The island of Hopeless, Maine has more than its fair share of unusual life-forms. While you might find a certain amount of pleasure in spotting a gentle flock of Gnii, weaving through the night sky, there is little joy to be derived from an encounter with most of the island’s other fauna, or indeed, flora. Not all of the more exotic entities mentioned in the Tales from the Squid and Teapot, however, are indigenous to Hopeless. Indeed, over the years the tales have revealed a surprising amount of creatures, generally believed to exist only in mythology and folklore, to have found their way to the island. It occurred to me that it might be interesting to revisit a few.
Tucked away, high on a shelf behind the bar of The Squid and Teapot, Bartholomew Middlestreet keeps an old, leather-bound journal detailing the visits of these demons and monsters. These accounts have obviously been recorded by several different hands, the years having faded some of the ink to sepia. Fortunately there are plenty of blank pages left for any new arrival to be noted, for the island seems to be a draw for the various weird, but not-particularly wonderful, denizens of earth, sea and sky. Bartholomew has mentioned on several occasions that is a great pity that the journal, unlike the tales, does not benefit from the splendid illustrations supplied by Mr Tom Brown and Mr Clifford Cumber.
Sir Fromebridge Whitminster was eaten by a juvenile aboo-dom-k’n, as was mentioned in his Obituary, and more recently, in the tale The Man in Grey.
Aboo-dom-k’n, also known as Apotamkin, features in the legends of the Maliseet and Passamaquoddy people. It is generally described as being a giant fanged sea-serpent with long red hair, given to lurking in the Passamaquoddy Bay, with the intention of dragging the unwary into the water and eating them.
In the tale ‘The Stowaway’ a strange, hideous half-blood demon is brought to the island from Buenos Aires, on a ship called the Annie C Maguire. Manchachicoj hails from the Northwest region of Argentina and was described as being small and deformed, but also seductive, elegant and romantic, which probably explains how he was able to mate with various mermaids and produce some extremely ugly progeny. Manchachicoj’s escape from the Annie C Maguire caused her to capsize when she struck the ledge at Portland Head Light, on Christmas Eve 1886. If you don’t believe me, look it up!
According to the Penobscot people, Pamola is a bird-spirit who inhabits Katahdin, the tallest Mountain in Maine, and is apparently responsible for making cold weather.
He is usually described as having the head of a moose, the body of a man and the wings and feet of an eagle.
In the tale that bears his name, Pamola takes the simpler form of a huge bird of prey, having previously been created from bits of vegetables cooked up in an ancient Welsh cauldron, as told in the tale The Unquiet Gravy.
Buer is a most fearsome-looking demon. He has no body, as such, but has a lion’s head, from which radiate five hairy goat legs, which give him the ability to move in all directions. He features in the tale Bog Oak and Brass, where you will find a wonderful, not to say terrifying, depiction of him. He also makes a brief guest appearance towards the end of Baking Bad.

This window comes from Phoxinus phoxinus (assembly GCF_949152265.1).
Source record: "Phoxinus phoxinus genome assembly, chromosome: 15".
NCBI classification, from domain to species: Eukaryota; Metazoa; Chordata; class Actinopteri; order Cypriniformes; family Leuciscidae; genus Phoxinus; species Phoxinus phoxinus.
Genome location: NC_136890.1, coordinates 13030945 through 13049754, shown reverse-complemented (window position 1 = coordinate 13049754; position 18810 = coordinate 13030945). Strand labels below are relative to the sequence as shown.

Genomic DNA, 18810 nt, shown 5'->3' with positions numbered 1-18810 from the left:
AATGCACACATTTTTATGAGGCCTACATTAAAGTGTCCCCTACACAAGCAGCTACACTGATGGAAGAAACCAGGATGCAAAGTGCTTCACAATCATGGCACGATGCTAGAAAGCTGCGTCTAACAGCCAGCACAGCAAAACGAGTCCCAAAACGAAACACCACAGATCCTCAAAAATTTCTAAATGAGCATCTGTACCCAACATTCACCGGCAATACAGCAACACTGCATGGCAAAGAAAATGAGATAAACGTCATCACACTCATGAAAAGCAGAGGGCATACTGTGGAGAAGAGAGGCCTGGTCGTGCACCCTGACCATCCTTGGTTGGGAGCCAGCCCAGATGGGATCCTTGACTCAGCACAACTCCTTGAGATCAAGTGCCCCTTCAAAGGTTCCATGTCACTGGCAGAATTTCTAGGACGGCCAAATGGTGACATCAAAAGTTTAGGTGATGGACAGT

In the 16th century grimoire, Pseudomonarchia Daemonum (which means the False Monarchy of Demons), Buer is described as a Great President of Hell, with fifty legions of demons under his command. He usually appears when the sun is in Sagittarius. Editions of this book are still available to purchase, both in paperback and hardback, should you be interested!
While neither demons nor monsters, at least as far as I am aware, seal, or selkie, folk are certainly as strange as any that you might wish to find. Originating in the folklore of the Northern Isles of Scotland, the Faroes and Iceland, the diaspora of the inhabitants of those islands took their legends across the Atlantic with them, rendering the coast of Maine rich with stories of the seal people. The most common theme is that of a man taking, and eventually losing, a seal wife for whom the lure of the sea is too great to ignore.
In the early Tales of the Squid and Teapot, we meet with the eponymous Betty Butterow, who learns, at the age of fifteen, of her selkie heritage. Betty features in many later tales, and a prequel, called People from the Sea, hints at her origins.
A malevolent, flesh-eating spirit found in the folklore of the First Nations, the Wendigo found its way to Hopeless, Maine following the Passamaquoddy trader, Joseph Dreaming-By-The-River-Where-The-Shining-Salmon-Springs. In the tale, simply entitled The W-ndigo, young Randall Middlestreet, the most famous Night-Soil Man (due to the fact that, to date, he is the only one to retire and raise a family) finds himself promoted from his role as an apprentice in a most bloodthirsty and traumatic manner. The W-ndigo has been described as resembling a gaunt skeleton, recently disinterred from the grave, and giving off the odour of death and corruption. The illustration accompanying the tale is the stuff of nightmares. (Also, it is best not to name them so as not to draw their attention)
A huge creature of cephalopod-like appearance, the Kraken first appears in Scandinavian legends as a sea-monster lurking in the waters off the coasts of Norway and Greenland. Stories of the Kraken travelled across the North Atlantic with the Vikings, and later sailors from the Nordic countries. We first catch sight of this awesome creature in the less-than-likely setting of a cricket match. Unsurprisingly, the tale is called Cricket!